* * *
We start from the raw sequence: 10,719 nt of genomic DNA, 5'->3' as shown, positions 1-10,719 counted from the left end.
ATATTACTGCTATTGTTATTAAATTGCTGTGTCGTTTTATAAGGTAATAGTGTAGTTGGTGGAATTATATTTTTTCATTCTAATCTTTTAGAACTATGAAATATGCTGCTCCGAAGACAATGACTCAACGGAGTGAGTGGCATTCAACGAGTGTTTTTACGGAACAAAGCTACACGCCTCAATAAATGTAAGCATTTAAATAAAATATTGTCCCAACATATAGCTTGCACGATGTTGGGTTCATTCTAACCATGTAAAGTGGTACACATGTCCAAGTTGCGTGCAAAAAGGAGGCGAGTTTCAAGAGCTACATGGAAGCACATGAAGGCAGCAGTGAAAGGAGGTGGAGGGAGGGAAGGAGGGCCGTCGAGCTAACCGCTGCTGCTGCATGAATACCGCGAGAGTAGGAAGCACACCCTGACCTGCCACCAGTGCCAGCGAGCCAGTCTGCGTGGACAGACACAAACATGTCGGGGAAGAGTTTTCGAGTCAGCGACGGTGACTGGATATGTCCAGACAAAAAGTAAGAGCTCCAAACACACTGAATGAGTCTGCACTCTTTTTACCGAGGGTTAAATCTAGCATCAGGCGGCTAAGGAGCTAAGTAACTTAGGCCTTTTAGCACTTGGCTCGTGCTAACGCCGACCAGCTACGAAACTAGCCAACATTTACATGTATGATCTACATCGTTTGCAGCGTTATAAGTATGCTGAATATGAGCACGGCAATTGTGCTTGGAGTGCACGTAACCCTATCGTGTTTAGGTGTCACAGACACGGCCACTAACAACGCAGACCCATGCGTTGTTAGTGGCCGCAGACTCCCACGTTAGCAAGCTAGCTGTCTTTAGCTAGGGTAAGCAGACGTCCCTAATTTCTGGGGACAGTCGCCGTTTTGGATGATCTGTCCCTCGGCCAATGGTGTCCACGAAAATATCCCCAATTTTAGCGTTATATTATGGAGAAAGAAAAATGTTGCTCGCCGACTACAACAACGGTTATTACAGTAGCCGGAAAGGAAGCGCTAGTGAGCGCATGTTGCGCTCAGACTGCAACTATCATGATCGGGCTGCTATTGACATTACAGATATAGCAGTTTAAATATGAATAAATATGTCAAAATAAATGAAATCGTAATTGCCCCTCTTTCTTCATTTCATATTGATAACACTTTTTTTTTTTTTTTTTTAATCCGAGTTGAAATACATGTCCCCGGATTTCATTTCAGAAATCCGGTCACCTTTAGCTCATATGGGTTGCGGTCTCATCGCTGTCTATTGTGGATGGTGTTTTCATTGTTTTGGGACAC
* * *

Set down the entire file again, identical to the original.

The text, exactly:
We start from the raw sequence: 10,719 nt of genomic DNA, 5'->3' as shown, positions 1-10,719 counted from the left end.
ATATTACTGCTATTGTTATTAAATTGCTGTGTCGTTTTATAAGGTAATAGTGTAGTTGGTGGAATTATATTTTTTCATTCTAATCTTTTAGAACTATGAAATATGCTGCTCCGAAGACAATGACTCAACGGAGTGAGTGGCATTCAACGAGTGTTTTTACGGAACAAAGCTACACGCCTCAATAAATGTAAGCATTTAAATAAAATATTGTCCCAACATATAGCTTGCACGATGTTGGGTTCATTCTAACCATGTAAAGTGGTACACATGTCCAAGTTGCGTGCAAAAAGGAGGCGAGTTTCAAGAGCTACATGGAAGCACATGAAGGCAGCAGTGAAAGGAGGTGGAGGGAGGGAAGGAGGGCCGTCGAGCTAACCGCTGCTGCTGCATGAATACCGCGAGAGTAGGAAGCACACCCTGACCTGCCACCAGTGCCAGCGAGCCAGTCTGCGTGGACAGACACAAACATGTCGGGGAAGAGTTTTCGAGTCAGCGACGGTGACTGGATATGTCCAGACAAAAAGTAAGAGCTCCAAACACACTGAATGAGTCTGCACTCTTTTTACCGAGGGTTAAATCTAGCATCAGGCGGCTAAGGAGCTAAGTAACTTAGGCCTTTTAGCACTTGGCTCGTGCTAACGCCGACCAGCTACGAAACTAGCCAACATTTACATGTATGATCTACATCGTTTGCAGCGTTATAAGTATGCTGAATATGAGCACGGCAATTGTGCTTGGAGTGCACGTAACCCTATCGTGTTTAGGTGTCACAGACACGGCCACTAACAACGCAGACCCATGCGTTGTTAGTGGCCGCAGACTCCCACGTTAGCAAGCTAGCTGTCTTTAGCTAGGGTAAGCAGACGTCCCTAATTTCTGGGGACAGTCGCCGTTTTGGATGATCTGTCCCTCGGCCAATGGTGTCCACGAAAATATCCCCAATTTTAGCGTTATATTATGGAGAAAGAAAAATGTTGCTCGCCGACTACAACAACGGTTATTACAGTAGCCGGAAAGGAAGCGCTAGTGAGCGCATGTTGCGCTCAGACTGCAACTATCATGATCGGGCTGCTATTGACATTACAGATATAGCAGTTTAAATATGAATAAATATGTCAAAATAAATGAAATCGTAATTGCCCCTCTTTCTTCATTTCATATTGATAACACTTTTTTTTTTTTTTTTTTAATCCGAGTTGAAATACATGTCCCCGGATTTCATTTCAGAAATCCGGTCACCTTTAGCTCATATGGGTTGCGGTCTCATCGCTGTCTATTGTGGATGGTGTTTTCATTGTTTTGGGACAC